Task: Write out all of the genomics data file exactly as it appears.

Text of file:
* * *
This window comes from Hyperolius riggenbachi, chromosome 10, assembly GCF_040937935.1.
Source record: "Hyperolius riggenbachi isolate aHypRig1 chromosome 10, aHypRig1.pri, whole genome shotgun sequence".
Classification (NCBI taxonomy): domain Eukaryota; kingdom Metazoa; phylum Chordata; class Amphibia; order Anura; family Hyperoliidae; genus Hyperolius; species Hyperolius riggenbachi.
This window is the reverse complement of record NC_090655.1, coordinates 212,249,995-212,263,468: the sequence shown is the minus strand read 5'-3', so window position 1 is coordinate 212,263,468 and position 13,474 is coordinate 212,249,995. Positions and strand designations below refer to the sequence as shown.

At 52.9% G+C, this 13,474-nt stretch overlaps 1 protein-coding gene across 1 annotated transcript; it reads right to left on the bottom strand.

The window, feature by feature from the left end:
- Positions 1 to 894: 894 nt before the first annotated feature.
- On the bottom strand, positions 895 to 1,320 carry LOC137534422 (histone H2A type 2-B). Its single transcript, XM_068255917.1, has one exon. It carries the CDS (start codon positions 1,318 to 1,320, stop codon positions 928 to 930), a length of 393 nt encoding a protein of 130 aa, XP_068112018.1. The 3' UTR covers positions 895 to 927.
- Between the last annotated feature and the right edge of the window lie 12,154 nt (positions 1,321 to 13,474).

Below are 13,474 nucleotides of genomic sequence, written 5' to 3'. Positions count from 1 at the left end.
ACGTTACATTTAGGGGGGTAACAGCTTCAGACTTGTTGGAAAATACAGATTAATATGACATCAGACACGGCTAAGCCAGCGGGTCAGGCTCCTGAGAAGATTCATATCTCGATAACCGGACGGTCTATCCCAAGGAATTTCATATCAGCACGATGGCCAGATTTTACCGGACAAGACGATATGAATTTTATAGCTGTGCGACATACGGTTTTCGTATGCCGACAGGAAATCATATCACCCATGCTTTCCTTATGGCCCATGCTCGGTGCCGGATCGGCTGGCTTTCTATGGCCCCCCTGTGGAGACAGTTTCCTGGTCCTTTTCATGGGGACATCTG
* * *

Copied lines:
This window comes from Hyperolius riggenbachi, chromosome 10, assembly GCF_040937935.1.
Source record: "Hyperolius riggenbachi isolate aHypRig1 chromosome 10, aHypRig1.pri, whole genome shotgun sequence".
Classification (NCBI taxonomy): domain Eukaryota; kingdom Metazoa; phylum Chordata; class Amphibia; order Anura; family Hyperoliidae; genus Hyperolius; species Hyperolius riggenbachi.
This window is the reverse complement of record NC_090655.1, coordinates 212,249,995-212,263,468: the sequence shown is the minus strand read 5'-3', so window position 1 is coordinate 212,263,468 and position 13,474 is coordinate 212,249,995. Positions and strand designations below refer to the sequence as shown.

At 52.9% G+C, this 13,474-nt stretch overlaps 1 protein-coding gene across 1 annotated transcript; it reads right to left on the bottom strand.

The window, feature by feature from the left end:
- Positions 1 to 894: 894 nt before the first annotated feature.
- On the bottom strand, positions 895 to 1,320 carry LOC137534422 (histone H2A type 2-B). Its single transcript, XM_068255917.1, has one exon. It carries the CDS (start codon positions 1,318 to 1,320, stop codon positions 928 to 930), a length of 393 nt encoding a protein of 130 aa, XP_068112018.1. The 3' UTR covers positions 895 to 927.
- Between the last annotated feature and the right edge of the window lie 12,154 nt (positions 1,321 to 13,474).

Below are 13,474 nucleotides of genomic sequence, written 5' to 3'. Positions count from 1 at the left end.
ACGTTACATTTAGGGGGGTAACAGCTTCAGACTTGTTGGAAAATACAGATTAATATGACATCAGACACGGCTAAGCCAGCGGGTCAGGCTCCTGAGAAGATTCATATCTCGATAACCGGACGGTCTATCCCAAGGAATTTCATATCAGCACGATGGCCAGATTTTACCGGACAAGACGATATGAATTTTATAGCTGTGCGACATACGGTTTTCGTATGCCGACAGGAAATCATATCACCCATGCTTTCCTTATGGCCCATGCTCGGTGCCGGATCGGCTGGCTTTCTATGGCCCCCCTGTGGAGACAGTTTCCTGGTCCTTTTCATGGGGACATCTG